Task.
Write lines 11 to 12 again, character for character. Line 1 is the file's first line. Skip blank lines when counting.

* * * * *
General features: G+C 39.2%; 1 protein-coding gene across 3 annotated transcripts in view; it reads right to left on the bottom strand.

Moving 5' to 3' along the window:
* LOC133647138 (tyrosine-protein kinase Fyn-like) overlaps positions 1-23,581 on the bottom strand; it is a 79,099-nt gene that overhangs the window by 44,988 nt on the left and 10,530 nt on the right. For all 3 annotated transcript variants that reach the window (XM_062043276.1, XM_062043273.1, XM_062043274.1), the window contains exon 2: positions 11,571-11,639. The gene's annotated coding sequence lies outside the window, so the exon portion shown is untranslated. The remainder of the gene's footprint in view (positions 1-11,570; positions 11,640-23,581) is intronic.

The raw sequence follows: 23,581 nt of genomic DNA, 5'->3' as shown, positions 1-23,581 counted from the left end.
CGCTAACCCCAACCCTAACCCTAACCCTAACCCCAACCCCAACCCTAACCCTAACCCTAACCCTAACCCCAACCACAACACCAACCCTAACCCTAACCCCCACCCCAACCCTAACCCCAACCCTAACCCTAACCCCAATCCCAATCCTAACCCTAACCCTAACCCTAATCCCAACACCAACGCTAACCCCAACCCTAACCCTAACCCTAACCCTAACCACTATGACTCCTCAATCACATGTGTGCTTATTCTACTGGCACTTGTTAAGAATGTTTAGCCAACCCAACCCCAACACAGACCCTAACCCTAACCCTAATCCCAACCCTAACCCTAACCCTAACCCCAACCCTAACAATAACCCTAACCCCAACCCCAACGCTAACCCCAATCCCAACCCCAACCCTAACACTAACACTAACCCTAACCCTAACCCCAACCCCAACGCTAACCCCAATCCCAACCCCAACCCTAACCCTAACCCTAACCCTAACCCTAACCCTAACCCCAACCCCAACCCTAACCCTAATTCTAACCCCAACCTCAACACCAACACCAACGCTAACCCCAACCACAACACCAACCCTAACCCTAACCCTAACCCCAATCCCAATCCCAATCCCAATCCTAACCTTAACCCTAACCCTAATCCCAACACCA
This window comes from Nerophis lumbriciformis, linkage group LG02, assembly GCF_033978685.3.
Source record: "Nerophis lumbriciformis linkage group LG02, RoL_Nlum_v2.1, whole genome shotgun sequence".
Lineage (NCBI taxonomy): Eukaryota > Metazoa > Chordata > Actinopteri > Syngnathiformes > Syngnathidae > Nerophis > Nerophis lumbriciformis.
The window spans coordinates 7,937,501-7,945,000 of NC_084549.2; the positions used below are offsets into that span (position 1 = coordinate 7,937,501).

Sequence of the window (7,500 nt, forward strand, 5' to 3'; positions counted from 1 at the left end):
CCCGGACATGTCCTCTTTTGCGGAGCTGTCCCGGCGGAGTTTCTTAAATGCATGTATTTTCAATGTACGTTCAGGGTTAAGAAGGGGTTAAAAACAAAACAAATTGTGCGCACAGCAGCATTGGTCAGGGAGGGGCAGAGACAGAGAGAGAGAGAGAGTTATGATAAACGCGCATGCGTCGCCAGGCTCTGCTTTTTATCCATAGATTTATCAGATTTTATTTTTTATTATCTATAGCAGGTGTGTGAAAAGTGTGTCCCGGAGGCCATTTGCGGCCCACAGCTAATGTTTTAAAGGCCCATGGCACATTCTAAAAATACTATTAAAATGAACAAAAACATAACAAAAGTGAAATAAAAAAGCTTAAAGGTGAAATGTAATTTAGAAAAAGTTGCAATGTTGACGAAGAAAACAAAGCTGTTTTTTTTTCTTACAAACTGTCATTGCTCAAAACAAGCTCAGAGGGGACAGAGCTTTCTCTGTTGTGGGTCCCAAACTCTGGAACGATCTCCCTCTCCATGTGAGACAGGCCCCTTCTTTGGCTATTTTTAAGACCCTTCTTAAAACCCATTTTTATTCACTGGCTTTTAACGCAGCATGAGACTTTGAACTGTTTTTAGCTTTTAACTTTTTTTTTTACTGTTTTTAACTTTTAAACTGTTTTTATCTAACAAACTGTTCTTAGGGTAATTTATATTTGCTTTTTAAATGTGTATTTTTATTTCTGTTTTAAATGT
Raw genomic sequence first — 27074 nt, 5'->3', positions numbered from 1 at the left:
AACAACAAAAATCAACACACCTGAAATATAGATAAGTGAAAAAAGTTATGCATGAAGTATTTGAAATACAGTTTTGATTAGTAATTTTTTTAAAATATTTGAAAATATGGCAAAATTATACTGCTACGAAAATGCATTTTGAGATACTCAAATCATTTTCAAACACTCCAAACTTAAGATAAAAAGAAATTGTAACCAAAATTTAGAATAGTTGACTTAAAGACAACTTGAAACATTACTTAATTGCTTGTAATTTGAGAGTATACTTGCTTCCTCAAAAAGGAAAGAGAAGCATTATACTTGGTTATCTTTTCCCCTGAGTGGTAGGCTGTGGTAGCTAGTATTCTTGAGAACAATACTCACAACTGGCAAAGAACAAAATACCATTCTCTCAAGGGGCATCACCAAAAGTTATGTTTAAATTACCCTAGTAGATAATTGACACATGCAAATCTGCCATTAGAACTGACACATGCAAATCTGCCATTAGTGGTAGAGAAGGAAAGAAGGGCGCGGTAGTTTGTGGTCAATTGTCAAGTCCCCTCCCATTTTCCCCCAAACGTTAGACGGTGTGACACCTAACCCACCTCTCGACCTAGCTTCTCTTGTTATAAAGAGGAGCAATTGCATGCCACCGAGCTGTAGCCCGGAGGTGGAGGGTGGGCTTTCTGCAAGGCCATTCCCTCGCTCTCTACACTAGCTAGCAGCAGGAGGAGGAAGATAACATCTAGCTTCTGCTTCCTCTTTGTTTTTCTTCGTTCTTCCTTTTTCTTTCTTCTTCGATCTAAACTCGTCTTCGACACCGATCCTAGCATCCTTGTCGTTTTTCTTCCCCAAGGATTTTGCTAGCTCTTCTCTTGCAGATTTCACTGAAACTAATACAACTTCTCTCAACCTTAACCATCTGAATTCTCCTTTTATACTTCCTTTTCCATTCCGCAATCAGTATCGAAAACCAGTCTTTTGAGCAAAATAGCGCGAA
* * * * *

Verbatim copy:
CCCGGACATGTCCTCTTTTGCGGAGCTGTCCCGGCGGAGTTTCTTAAATGCATGTATTTTCAATGTACGTTCAGGGTTAAGAAGGGGTTAAAAACAAAACAAATTGTGCGCACAGCAGCATTGGTCAGGGAGGGGCAGAGACAGAGAGAGAGAGAGAGTTATGATAAACGCGCATGCGTCGCCAGGCTCTGCTTTTTATCCATAGATTTATCAGATTTTATTTTTTATTATCTATAGCAGGTGTGTGAAAAGTGTGTCCCGGAGGCCATTTGCGGCCCACAGCTAATGTTTTAAAGGCCCATGGCACATTCTAAAAATACTATTAAAATGAACAAAAACATAACAAAAGTGAAATAAAAAAGCTTAAAGGTGAAATGTAATTTAGAAAAAGTTGCAATGTTGACGAAGAAAACAAAGCTGTTTTTTTTTCTTACAAACTGTCATTGCTCAAAACAAGCTCAGAGGGGACAGAGCTTTCTCTGTTGTGGGTCCCAAACTCTGGAACGATCTCCCTCTCCATGTGAGACAGGCCCCTTCTTTGGCTATTTTTAAGACCCTTCTTAAAACCCATTTTTATTCACTGGCTTTTAACGCAGCATGAGACTTTGAACTGTTTTTAGCTTTTAACTTTTTTTTTTACTGTTTTTAACTTTTAAACTGTTTTTATCTAACAAACTGTTCTTAGGGTAATTTATATTTGCTTTTTAAATGTGTATTTTTATTTCTGTTTTAAATGT
Raw genomic sequence first — 27074 nt, 5'->3', positions numbered from 1 at the left: